OUTFISH – Anglers are a victim of their own success at Lake Roosevelt where the reservoir’s first sturgeon fishing season will be closed after opening two months ago, a state fisheries manager said. The closure, which hasn’t yet been officially announced, is being set for July.
“Anglers very quickly got very good at catching them and we need to back off a little so we can continue to fish for sturgeon in the future,” said Chris Donley, Washington Department of Fish and Wildlife regional fisheries manager in Spokane.
“People love the fishery and it’s great for the economy up there.”
Sportfishermen have caught and kept roughly 3,500 sturgeon in the designated slot length of 38-63 inches since the season was opened May 27, he said.
State and tribal fisheries managers had estimated that approximately 21,000 sturgeon of that size needed to be removed to improve breeding genetics over about 10 years, he said. Sportfishermen will get about half of that allotment of the long-lived fish and the tribes will share the rest, he said.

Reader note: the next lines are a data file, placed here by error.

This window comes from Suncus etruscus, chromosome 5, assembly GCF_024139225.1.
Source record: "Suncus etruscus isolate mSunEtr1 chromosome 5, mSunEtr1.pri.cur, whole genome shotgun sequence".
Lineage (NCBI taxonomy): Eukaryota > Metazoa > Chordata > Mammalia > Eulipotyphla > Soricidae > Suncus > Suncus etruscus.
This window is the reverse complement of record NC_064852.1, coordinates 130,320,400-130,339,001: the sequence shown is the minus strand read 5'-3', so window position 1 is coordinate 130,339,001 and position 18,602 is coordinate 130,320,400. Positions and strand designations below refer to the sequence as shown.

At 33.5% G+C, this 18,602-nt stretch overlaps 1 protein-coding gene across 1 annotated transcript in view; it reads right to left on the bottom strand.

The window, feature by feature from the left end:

“If we were to continue the fishery, our anglers could catch them all this year,” he said. “From a fish manager’s point of view, anglers got a great start in what we want to accomplish, but we also want to let fishermen have a chance at catching sturgeon year after year.”
The next sturgeon fishing opportunity in Lake Roosevelt will likely be opened next spring, he said. “The season structure likely won’t be as liberal next time around,” he said, referring to the slot limit, season length and the two-fish season limit.
“Now we have date from the creel surveys so we can work out a season structure to manage seasons every year.”
In the late 1990s, fisheries managers, including those responsible for the Columbia River in British Columbia, confirmed that sturgeon weren’t reproducing and surviving into adulthood. Starting in 2000, they captured adult spawners and started raising their young in hatcheries.
“Releasing their progeny was a stop-gap measure,” Donley said. “The number of family groups we started with was too small for genetic diversity.”
The fishing season was opened to thin out the number of sturgeon in the system that share the same genetics before they could spawn.
“We want to remove most of the fish in that category to leave what we believe is the right number to breed in the future,” he said.
“Our goal with our co-managers is to try to fish for sturgeon ad infinitum on a piece of the population as we move along. That’s the trick in fish management.”
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